A night in Seoul: How to drink soju
To enjoy this distilled beverage, you've got to follow the rules.
March 8, 2016
I sit by the second-floor window of a restaurant in Yeonshin-nae, a middle-class neighborhood in Seoul, South Korea. Men and women of all ages stream into the streets to celebrate their Friday night. High school students in their uniforms stroll past cellphone stores with neon signs that blare Korean brands: LG, Olleh, SK Telecom. Hip-looking, middle-aged women shuffle in and out of their stores, rearranging their clothing and shoe racks. Delivery boys on scooters whiz between walkers who carry take-out Korean fried chicken, jajangmyun, or black bean sauce noodles, and McDonald’s (yes, McDonald’s delivers in Seoul).
I had flown back to Seoul for the summer and finally had the chance to go out to drink in South Korea, where the legal drinking age is 18. A couple of my closest friends I met at taekwondo lessons in middle school took me out to drink soju, the most popular alcohol consumed by Koreans.
The distilled beverage of ethanol and water is made from rice, wheat or sweet potatoes, and served cold and neat; it contains 13-14 percent alcohol by 340 ml bottles. Soju, which translates to “burn liquor,” has been declared the largest-selling alcohol in the world, with sales of 71 million cases worldwide in 2014.
So, why haven’t you tried it?
The restaurant’s menu featured a variety of soju, including Chum-Churum, which translates to “like the first time,” Chamisul, “true dew,” and Joeunday, “good day.” There were three other pages of anju, a Korean term for big or small food dishes that are usually consumed with alcohol, which includes fried squid, scallion pancakes, tteokbokki, kimbab, pork BBQ and many other dishes that made the Korean in me giddy with desire.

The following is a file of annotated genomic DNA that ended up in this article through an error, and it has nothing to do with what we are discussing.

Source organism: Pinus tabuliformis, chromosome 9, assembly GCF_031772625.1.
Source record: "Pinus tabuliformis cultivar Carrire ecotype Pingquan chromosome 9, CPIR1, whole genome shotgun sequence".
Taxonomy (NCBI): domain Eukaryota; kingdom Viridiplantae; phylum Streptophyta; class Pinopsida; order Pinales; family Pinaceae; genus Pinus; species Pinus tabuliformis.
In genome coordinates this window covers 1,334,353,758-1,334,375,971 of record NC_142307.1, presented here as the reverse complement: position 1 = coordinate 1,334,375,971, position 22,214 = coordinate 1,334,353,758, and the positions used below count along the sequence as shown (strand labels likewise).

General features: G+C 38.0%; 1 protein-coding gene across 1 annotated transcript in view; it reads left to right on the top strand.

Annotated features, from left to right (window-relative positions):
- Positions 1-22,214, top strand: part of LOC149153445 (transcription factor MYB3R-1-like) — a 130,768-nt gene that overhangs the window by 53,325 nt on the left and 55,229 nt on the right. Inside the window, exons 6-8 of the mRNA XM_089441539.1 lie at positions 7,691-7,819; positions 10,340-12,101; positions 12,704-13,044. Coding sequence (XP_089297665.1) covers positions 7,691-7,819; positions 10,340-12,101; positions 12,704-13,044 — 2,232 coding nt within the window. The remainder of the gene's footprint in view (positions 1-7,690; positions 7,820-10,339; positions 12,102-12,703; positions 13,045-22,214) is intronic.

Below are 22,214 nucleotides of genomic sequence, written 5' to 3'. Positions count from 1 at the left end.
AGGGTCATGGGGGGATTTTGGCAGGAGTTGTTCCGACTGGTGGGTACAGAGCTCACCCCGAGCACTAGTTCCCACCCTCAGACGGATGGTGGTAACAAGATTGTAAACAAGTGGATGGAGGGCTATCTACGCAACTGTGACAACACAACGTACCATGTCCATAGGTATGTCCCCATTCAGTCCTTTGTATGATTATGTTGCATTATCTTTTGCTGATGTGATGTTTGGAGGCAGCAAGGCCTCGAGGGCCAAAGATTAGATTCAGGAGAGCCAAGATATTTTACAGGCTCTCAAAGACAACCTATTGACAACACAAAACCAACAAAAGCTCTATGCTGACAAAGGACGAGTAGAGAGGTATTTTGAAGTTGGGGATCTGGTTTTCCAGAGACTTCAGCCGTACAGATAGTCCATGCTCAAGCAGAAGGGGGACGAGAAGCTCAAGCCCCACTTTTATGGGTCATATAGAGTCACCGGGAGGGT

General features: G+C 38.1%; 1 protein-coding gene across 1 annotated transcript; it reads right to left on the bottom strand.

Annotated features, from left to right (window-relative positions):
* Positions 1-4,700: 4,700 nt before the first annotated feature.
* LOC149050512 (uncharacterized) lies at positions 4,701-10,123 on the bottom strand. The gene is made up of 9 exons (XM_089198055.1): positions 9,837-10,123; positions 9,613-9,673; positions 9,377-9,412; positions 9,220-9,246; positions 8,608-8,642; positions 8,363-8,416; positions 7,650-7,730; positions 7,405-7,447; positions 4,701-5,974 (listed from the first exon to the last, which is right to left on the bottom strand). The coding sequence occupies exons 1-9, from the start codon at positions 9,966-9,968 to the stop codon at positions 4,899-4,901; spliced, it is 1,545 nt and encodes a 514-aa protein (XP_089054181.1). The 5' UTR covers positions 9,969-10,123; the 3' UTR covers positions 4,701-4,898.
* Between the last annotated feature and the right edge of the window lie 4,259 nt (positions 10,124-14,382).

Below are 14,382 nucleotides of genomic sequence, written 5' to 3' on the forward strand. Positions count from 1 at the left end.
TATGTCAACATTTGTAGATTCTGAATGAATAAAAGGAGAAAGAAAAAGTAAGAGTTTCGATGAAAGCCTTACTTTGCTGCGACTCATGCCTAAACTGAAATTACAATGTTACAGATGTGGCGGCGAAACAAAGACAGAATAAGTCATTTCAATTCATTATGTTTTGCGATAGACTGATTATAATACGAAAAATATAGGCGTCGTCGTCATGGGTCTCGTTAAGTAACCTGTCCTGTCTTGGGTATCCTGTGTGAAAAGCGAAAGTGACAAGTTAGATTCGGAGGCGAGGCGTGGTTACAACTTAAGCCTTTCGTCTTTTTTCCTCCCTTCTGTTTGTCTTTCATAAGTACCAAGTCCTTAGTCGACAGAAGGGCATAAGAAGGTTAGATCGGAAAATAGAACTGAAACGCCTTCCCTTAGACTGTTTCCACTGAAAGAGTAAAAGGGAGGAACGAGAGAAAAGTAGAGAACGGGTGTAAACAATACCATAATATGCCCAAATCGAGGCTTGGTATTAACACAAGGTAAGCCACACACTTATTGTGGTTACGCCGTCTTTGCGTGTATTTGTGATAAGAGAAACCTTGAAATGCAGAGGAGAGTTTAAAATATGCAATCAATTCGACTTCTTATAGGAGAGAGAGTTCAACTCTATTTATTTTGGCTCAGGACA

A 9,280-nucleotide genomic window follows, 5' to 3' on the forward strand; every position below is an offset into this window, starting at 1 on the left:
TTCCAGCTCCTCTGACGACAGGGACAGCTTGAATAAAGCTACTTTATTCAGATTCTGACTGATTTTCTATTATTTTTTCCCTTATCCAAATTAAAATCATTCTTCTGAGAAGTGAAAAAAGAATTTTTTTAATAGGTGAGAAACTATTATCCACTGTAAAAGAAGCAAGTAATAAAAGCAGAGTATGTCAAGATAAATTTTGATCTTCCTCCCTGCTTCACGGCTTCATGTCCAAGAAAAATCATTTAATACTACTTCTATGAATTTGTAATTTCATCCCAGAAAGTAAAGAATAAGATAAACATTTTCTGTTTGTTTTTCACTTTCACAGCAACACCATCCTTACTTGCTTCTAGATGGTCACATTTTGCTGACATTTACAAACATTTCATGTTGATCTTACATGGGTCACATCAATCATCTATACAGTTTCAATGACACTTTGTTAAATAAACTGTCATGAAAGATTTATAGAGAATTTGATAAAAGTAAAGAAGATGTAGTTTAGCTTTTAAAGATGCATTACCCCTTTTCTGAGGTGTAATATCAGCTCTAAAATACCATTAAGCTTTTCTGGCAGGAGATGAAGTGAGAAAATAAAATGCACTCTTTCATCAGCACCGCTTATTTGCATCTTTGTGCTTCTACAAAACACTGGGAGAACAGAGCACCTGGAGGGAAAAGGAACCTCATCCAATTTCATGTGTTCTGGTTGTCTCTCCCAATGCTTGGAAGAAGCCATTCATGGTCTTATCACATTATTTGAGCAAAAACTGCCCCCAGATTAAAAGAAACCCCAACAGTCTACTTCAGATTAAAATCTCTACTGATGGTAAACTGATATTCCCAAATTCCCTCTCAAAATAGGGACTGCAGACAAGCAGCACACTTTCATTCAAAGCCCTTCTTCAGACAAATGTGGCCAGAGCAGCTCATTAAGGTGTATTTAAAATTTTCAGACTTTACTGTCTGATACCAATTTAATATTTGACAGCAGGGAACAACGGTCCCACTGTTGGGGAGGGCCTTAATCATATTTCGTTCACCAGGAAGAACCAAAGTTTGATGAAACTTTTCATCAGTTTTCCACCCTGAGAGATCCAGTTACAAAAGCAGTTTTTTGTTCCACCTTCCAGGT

A waiter with beetle-black hair in a mushroom-bowl cut that hid his eyes brought over two bottles of Chum-Churum, three shot glasses and a bowl of colored rice chips shaped like onion rings. My friend Min-Jung grabbed a bottle and shook it with a twist of her wrist; the soju twirled like a tornado and disappeared into wisps. But it wasn’t just for fun — it’s a Korean ritual before opening the bottle.
We were old friends hanging out so the order in which we poured our shots didn’t matter. But what if there was an elder at the table, and your poured your shot first?
“Expect a karate kick in the head and a serious tongue lashing,” said Min-Jung.
Min-Jung and our friend Seul-Gi explained the ground rules of drinking soju with an elder:
- Use both hands when accepting and pouring a glass.
- The elder will pour you a glass; and when they do, you must hold your glass with both hands — your left on the bottom and your right on the side.
- In turn, you hold the bottle with your hand covering the bottle label and pour your elder a shot with both hands.
- Drink the shot with your head turned to the side to avoid eye contact, cover your mouth and the glass, and then drink.